The Transportation Department is pointing to new research as fresh validation of contentious new regulations on the amount of time big rig drivers can spend behind the wheel.
The federal study, however, is drawing harsh criticism from a Republican lawmaker, who derided the findings as “worthless” and “half baked,” and called for the new hours-of-service” rules to be suspended.
Federal Motor Carrier Safety Administration (FMCSA) regulations that took effect in July reduced from 82 to 70 the number of hours that truck drivers can stay on the road every week. They also require drivers to take regular 34-hour rest periods that include pre-dawn hours of two straight days.
The agency, an arm of the Transportation Department, estimates the rules will prevent as many as 1,400 hundred crashes a year, though they were subject to legal challenges from industry groups who say they were unnecessary and costly.
The FMCSA-commissioned study, conducted by the Washington State University Sleep and Performance Research Center and Philadelphia-based Pulsar Informatics Inc., measured sleep, reaction time, sleepiness and driving performance.
Researchers concluded that drivers who began their work week with just one nighttime period of rest exhibited more lapses of attention that those required to take two consecutive nights off under the new regulations.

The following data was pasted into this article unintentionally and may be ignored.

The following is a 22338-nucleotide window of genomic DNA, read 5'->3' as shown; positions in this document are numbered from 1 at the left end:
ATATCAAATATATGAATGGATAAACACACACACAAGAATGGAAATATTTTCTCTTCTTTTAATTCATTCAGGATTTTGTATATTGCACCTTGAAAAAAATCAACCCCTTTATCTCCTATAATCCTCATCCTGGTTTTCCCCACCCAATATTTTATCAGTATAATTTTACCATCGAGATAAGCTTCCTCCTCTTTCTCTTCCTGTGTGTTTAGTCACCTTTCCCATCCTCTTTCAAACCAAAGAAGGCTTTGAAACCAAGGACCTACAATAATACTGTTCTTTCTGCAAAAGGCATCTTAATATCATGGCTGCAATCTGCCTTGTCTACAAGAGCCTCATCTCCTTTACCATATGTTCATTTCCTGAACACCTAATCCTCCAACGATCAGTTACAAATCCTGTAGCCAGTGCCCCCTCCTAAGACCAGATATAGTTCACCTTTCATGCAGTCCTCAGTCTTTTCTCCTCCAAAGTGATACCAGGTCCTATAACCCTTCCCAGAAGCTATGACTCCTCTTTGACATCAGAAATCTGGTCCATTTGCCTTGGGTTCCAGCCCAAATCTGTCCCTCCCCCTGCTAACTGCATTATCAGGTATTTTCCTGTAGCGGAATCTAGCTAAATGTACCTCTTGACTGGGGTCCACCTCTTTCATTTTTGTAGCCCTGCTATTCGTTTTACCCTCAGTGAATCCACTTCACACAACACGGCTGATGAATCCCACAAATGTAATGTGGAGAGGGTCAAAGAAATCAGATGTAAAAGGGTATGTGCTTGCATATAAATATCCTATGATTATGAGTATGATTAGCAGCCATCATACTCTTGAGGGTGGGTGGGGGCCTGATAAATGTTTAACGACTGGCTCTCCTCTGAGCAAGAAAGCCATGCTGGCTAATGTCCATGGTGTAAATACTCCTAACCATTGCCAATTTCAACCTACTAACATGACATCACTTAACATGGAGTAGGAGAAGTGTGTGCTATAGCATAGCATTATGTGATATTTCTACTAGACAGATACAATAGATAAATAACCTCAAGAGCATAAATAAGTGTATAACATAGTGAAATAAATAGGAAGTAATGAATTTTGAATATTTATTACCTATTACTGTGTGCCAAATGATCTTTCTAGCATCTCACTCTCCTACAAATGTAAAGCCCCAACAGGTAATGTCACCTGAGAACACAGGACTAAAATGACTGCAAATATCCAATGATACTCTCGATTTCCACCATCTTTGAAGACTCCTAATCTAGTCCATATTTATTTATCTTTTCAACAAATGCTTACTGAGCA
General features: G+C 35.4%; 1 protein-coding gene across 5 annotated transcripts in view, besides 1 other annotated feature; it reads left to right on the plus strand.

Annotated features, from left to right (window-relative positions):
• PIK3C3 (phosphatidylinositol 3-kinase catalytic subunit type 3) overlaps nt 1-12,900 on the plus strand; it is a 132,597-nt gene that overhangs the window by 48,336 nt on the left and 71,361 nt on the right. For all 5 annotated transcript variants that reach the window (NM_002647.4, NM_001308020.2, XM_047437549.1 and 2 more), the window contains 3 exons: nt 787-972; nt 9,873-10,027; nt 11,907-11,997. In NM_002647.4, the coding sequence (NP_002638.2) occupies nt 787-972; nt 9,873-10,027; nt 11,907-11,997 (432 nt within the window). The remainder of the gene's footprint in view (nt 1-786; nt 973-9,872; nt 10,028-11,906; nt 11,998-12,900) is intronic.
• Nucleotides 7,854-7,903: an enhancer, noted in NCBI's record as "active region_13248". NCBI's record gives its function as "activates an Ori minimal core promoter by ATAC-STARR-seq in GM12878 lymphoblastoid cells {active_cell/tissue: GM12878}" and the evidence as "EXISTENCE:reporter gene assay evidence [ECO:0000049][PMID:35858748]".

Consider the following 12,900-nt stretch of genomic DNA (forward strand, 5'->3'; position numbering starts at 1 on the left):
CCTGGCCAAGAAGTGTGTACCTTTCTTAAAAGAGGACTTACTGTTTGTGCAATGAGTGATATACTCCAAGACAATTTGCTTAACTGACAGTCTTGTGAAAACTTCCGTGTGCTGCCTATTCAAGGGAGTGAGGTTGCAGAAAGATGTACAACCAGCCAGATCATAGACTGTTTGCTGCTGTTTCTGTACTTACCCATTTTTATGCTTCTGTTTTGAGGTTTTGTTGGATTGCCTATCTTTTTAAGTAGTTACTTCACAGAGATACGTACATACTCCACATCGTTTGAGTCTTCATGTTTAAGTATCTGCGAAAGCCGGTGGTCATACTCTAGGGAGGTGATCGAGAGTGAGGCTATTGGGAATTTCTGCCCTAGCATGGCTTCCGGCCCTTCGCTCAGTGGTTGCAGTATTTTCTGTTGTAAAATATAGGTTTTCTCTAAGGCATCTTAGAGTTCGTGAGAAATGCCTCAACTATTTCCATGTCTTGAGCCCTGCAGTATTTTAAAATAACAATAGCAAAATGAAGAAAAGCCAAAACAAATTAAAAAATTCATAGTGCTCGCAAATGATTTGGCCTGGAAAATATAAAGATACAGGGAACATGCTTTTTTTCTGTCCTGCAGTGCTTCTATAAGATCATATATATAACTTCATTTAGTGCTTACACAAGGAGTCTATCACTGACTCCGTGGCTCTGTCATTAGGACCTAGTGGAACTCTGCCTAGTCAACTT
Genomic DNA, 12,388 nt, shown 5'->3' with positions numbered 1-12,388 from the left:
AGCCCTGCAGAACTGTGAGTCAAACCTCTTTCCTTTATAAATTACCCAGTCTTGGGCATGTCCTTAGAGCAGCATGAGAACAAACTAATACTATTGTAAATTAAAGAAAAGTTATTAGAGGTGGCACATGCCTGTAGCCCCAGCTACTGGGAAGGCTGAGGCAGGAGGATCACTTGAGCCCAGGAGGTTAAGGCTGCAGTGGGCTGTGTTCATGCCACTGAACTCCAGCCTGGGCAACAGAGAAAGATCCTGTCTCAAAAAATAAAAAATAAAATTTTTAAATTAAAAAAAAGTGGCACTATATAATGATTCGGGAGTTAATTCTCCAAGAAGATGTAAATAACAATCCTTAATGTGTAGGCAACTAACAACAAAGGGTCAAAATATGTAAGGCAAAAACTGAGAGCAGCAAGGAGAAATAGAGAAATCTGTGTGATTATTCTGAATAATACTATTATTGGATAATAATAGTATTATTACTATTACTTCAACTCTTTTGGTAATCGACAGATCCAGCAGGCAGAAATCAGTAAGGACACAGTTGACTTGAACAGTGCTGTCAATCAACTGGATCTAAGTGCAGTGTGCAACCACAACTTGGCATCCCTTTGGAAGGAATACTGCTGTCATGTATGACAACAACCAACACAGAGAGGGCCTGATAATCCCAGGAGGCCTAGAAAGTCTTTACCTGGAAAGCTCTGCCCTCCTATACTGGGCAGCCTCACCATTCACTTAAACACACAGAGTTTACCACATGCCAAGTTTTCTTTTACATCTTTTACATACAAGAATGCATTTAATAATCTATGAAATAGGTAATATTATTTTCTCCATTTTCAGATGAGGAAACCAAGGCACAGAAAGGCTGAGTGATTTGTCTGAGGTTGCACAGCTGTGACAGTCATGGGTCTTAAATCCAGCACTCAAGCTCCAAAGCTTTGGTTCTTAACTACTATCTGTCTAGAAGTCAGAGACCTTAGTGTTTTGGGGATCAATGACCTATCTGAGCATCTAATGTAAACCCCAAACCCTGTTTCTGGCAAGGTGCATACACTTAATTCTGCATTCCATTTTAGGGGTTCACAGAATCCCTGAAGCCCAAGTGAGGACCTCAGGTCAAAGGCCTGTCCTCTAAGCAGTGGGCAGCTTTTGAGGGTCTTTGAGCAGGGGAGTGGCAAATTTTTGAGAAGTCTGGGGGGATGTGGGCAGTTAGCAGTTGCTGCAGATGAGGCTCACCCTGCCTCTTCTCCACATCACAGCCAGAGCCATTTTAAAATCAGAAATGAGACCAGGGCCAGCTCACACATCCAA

"This new study confirms the science we used to make the hours-of-service rule more effective at preventing crashes that involve sleepy or drowsy truck drivers," said FMCSA Administrator Anne S. Ferro.
The study included 106 participants, 1,260 days of data and roughly 415,000 miles of logged driving.
Rep. Richard Hanna, a member of the House Transportation and Infrastructure Committee, was unimpressed. The New York Republican noted that the study was due out last fall.
“Considering the study arrived four months late, I expected a robust report, but the study is worthless,“ Hanna said in a written statement.
He criticized the sample size used by researchers, saying the FMCSA “is telling millions of truckers when they are tired” based on the experiences of just over 100 drivers.
Further, he charged, the study failed to take into consideration the safety risks of forcing trucks onto roadways during morning rush hours, during peak congestion.
Deriding the study as “half-baked,” Hanna called for legislation that would suspend the regulations until the Government Accountability Office conducts its own study of their merits.